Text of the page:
Based on my records it looks like "Warranty" claim was submitted on September 25, 2017.

Prior to submitting this, called their technical support line, explained the issue, and they said to go through the warranty submittal process and specify Persistent E3 Problem.

Some pertinent information from claim submission:
Surge Protection Unit PurchasedEMS-PT30X
Product Error Code (EMS units)E3 - Line 1 High Voltage
Description of IssuePersistent E3 problem. PE3 also appears immediately upon plugging in. Voltage consistently reads 255, amps read between 1 and 3, water Vapor appeared in display window. Unit always plugged in upright. Plugged in constantly for about 4 months prior to move, and at new location get persistent error. While can't find paper proof of purchase, serial number is attached and purchased it from the dealer who attends the Escapee Escapades, on your behalf (big guy), and purchased it at the 2017 Escapade.

Must admit didn't fill this out quite right but was hoping that with as much information as could remember that it would help them and maybe give me a better chance.  Was sadly mistaken.

We appreciate you taking the time to contact Progressive Industries Inc. Thank you for allowing us to be part of your camping and RV experience. This email is to notify you that we have denied your warranty claim based upon the information submitted per the policies and criteria of our company. Without a proof of purchase, we are unable to process the claim. Additionally, E-3 errors caused by water damage are not covered under our warranty policy.  To review these policies in more detail, please visit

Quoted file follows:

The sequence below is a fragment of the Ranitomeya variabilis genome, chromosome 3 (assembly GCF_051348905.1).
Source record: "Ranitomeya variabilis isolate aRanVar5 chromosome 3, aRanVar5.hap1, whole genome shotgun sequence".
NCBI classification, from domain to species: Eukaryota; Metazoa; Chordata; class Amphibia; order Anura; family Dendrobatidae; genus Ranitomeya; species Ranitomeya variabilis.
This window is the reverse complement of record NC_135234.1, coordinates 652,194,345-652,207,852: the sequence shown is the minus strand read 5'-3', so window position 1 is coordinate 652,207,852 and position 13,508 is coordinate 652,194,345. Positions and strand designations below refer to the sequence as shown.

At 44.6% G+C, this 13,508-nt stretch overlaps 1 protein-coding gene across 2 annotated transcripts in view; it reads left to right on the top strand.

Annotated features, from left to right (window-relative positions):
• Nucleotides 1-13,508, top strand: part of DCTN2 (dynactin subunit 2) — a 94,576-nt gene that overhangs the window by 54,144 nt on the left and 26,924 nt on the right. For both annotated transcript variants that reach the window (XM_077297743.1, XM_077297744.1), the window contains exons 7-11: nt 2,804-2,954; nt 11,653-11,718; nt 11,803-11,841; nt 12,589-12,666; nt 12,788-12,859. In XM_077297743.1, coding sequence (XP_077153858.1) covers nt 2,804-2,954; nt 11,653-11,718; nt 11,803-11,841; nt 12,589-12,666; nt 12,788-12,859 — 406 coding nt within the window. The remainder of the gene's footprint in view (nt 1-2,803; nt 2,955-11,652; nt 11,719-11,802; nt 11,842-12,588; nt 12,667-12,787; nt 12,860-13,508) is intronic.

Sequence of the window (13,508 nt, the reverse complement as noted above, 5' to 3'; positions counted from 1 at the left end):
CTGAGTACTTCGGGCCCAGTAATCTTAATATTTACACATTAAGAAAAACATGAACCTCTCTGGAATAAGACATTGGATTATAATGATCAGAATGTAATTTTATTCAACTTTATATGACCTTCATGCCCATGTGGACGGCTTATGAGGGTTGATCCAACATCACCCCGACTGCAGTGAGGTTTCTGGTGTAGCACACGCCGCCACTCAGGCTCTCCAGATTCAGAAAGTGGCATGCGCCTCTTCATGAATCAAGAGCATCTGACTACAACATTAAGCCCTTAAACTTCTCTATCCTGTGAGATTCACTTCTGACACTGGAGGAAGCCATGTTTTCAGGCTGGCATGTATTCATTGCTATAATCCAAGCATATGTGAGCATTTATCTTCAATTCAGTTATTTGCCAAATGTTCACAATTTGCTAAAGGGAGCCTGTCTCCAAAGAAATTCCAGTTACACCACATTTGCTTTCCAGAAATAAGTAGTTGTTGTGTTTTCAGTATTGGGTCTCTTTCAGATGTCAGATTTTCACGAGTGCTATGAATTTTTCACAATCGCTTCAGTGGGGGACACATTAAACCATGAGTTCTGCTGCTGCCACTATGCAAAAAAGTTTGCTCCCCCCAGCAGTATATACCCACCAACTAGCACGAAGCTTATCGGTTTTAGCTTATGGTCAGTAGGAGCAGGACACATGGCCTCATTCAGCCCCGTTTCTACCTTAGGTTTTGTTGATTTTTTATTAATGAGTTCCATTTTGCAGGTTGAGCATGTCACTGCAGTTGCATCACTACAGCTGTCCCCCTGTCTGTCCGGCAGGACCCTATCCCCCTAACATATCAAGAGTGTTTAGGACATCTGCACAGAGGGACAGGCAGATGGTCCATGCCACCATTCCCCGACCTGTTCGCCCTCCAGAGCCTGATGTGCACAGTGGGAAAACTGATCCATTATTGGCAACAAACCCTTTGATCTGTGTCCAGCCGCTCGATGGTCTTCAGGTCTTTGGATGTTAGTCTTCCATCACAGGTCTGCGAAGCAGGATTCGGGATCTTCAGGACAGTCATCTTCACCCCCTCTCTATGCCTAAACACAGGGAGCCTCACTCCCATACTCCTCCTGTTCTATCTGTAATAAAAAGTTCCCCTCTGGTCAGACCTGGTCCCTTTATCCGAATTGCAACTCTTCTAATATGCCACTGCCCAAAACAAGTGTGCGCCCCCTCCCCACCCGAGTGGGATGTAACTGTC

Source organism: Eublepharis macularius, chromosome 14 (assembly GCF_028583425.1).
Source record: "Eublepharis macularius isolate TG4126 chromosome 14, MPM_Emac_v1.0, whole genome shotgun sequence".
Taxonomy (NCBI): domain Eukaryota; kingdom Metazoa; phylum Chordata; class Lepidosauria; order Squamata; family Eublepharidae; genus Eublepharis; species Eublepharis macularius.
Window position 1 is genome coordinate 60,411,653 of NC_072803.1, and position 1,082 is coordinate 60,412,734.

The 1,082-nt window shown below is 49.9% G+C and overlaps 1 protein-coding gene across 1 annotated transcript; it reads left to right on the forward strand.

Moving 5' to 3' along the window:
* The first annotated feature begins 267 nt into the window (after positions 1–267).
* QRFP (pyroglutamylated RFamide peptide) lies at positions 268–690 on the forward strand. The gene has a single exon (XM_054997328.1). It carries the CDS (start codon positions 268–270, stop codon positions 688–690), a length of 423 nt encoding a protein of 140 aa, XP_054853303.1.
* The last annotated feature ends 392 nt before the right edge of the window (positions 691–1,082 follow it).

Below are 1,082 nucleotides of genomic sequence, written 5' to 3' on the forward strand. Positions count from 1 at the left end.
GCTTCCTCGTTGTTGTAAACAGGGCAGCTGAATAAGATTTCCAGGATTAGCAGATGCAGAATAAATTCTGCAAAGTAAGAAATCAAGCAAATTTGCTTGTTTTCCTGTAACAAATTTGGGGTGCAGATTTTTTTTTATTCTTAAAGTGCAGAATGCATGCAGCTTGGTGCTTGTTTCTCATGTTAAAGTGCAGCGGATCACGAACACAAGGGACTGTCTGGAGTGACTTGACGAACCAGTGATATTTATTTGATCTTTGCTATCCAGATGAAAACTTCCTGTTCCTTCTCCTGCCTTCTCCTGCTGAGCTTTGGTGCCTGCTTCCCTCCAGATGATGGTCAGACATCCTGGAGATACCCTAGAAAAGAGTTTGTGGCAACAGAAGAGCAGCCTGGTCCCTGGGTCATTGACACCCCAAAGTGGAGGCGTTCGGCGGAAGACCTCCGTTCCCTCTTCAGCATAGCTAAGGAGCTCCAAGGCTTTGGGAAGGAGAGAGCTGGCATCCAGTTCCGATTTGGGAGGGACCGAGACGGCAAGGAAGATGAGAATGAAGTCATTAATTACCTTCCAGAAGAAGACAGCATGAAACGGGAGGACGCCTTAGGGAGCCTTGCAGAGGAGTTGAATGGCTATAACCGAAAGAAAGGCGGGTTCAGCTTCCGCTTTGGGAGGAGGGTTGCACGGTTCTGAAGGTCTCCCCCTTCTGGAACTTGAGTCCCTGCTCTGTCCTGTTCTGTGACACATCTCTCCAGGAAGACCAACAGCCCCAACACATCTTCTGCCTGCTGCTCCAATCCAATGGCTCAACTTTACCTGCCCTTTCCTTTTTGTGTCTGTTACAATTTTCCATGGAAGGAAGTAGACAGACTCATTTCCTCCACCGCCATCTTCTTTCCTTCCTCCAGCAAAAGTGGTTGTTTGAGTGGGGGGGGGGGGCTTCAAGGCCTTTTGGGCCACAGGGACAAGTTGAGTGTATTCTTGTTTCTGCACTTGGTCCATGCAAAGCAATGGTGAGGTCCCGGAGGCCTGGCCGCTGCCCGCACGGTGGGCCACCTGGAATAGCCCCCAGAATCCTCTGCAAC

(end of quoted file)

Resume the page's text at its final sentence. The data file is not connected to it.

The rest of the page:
Based on the information you provided and due to your customer loyalty, our warranty specialist has determined that you are eligible for a discount. We can send you a new EMS-PT30X  for $199.00.

If you’re interested, please reply back to this email so we may explore new options for you.
We look forward to hearing from you so we may continue to remain part of your RV experience.

Progressive Warranty Team
Picture sent after first denial
Progressive Industries

After received this denial got my receipt from the company which I purchased this from, which has been great BTW.  Good support from them in helping.

Replied to the e-mail with a picture and the receipt that now had.

Below is a portion of the reply I sent:

From my untrained eye there appears to be a gap in the O-ring / Seal at the top where the power wire enters the unit.  Also attached is a picture of that.

As this isn't due to a natural disaster or "Act of God", and seemingly only rain when it was properly used, please reconsider your initial denial.  The unit is in great condition, no cracks / breaks, and is only 6 months old, cared for as lovingly as possible.  This is my second unit as left first behind at a campground in Montana.  Up until this point it has worked flawlessly.

Considered buying another unit, but why should I support a company who won't support a six month new product?

At this moment felt for sure had a solid case.  Yet, once again, a denial.

We appreciate you taking the time to find your receipt. Unfortunately, you warranty claim still does not meet the criteria for a replacement.